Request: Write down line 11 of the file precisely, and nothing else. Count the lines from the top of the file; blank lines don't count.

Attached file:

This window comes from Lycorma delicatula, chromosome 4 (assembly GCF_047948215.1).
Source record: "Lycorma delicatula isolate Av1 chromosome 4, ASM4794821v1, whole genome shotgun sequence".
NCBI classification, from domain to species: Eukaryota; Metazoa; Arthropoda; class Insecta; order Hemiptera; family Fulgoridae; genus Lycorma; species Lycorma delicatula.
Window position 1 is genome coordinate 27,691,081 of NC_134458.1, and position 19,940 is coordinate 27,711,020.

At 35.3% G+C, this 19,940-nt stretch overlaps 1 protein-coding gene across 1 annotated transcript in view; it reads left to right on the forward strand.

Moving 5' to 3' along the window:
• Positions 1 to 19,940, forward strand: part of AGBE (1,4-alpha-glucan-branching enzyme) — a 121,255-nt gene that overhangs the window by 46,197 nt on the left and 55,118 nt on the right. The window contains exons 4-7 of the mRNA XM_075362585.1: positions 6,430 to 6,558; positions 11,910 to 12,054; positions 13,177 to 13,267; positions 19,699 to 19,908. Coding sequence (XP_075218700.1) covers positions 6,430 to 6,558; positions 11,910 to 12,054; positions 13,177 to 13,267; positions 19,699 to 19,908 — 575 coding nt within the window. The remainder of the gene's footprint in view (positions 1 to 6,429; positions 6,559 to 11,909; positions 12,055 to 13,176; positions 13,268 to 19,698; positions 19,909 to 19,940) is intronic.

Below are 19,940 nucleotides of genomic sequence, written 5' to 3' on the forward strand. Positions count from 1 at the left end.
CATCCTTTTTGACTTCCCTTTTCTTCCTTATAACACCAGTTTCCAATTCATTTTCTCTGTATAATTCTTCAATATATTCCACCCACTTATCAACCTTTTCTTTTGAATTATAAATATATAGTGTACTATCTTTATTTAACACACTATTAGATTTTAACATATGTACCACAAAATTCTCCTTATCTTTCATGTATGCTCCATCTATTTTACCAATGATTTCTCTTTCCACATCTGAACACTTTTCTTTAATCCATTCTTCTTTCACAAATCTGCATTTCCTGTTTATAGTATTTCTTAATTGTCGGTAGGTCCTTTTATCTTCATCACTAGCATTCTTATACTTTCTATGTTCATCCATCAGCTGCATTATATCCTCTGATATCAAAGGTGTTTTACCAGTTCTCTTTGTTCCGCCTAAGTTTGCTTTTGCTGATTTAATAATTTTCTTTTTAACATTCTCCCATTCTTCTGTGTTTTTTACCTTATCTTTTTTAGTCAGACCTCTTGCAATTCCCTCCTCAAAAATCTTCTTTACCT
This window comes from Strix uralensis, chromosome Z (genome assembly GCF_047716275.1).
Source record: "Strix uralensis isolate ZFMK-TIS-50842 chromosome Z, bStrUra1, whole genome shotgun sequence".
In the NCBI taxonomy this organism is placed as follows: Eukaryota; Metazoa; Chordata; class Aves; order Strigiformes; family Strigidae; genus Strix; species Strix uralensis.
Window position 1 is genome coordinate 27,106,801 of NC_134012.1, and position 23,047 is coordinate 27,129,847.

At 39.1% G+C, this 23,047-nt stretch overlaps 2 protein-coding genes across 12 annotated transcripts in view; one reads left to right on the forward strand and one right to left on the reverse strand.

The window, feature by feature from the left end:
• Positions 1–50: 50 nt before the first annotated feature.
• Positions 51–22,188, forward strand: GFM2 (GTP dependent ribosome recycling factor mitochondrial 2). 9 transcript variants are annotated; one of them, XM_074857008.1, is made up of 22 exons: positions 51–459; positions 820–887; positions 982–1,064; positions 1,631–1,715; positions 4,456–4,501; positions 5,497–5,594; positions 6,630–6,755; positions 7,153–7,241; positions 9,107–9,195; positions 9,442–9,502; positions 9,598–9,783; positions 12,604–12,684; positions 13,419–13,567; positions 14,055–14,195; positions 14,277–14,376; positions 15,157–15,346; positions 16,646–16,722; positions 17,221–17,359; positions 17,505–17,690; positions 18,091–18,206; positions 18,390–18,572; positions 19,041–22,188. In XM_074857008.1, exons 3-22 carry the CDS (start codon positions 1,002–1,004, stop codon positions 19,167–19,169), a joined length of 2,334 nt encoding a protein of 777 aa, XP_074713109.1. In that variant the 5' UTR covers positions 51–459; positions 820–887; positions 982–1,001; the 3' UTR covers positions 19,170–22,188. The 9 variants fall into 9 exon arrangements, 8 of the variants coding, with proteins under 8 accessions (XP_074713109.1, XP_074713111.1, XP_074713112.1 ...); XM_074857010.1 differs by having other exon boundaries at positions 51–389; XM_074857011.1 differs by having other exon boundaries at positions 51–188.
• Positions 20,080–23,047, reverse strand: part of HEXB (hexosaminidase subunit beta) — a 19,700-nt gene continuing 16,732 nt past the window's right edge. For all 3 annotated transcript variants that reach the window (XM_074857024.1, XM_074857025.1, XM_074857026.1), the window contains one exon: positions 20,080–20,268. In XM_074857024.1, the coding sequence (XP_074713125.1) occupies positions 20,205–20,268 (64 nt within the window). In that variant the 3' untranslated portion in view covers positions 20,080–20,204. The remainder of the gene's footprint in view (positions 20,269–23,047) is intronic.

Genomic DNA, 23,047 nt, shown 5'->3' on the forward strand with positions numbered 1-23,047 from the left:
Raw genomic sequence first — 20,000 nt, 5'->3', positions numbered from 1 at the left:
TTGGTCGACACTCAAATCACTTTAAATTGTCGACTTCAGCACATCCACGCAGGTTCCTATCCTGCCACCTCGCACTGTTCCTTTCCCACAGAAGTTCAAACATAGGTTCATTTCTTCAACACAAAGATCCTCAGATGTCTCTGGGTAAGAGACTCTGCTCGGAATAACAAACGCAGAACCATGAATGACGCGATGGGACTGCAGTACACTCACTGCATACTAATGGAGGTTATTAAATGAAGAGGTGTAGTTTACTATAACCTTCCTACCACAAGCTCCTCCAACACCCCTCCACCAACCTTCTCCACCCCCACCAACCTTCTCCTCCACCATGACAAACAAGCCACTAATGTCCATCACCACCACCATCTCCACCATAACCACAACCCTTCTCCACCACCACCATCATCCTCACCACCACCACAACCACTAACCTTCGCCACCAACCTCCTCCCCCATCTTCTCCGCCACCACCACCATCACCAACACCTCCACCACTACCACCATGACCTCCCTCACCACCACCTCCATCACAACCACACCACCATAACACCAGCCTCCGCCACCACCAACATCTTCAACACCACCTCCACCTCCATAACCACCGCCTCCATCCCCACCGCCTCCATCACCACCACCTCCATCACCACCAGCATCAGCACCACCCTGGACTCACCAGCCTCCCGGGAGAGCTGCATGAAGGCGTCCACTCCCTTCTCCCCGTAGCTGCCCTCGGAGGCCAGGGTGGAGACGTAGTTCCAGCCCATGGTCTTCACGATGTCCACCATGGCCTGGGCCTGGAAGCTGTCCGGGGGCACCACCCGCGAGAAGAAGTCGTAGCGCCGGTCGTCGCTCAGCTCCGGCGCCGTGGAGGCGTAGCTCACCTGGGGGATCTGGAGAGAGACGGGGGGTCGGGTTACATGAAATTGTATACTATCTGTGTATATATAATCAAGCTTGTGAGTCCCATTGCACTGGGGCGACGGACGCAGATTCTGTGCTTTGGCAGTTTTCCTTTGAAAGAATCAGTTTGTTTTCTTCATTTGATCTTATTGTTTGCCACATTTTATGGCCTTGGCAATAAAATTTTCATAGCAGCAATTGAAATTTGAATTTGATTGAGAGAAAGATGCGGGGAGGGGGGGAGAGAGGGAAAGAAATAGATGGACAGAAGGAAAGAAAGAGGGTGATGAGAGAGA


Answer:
Source record: "Strix uralensis isolate ZFMK-TIS-50842 chromosome Z, bStrUra1, whole genome shotgun sequence".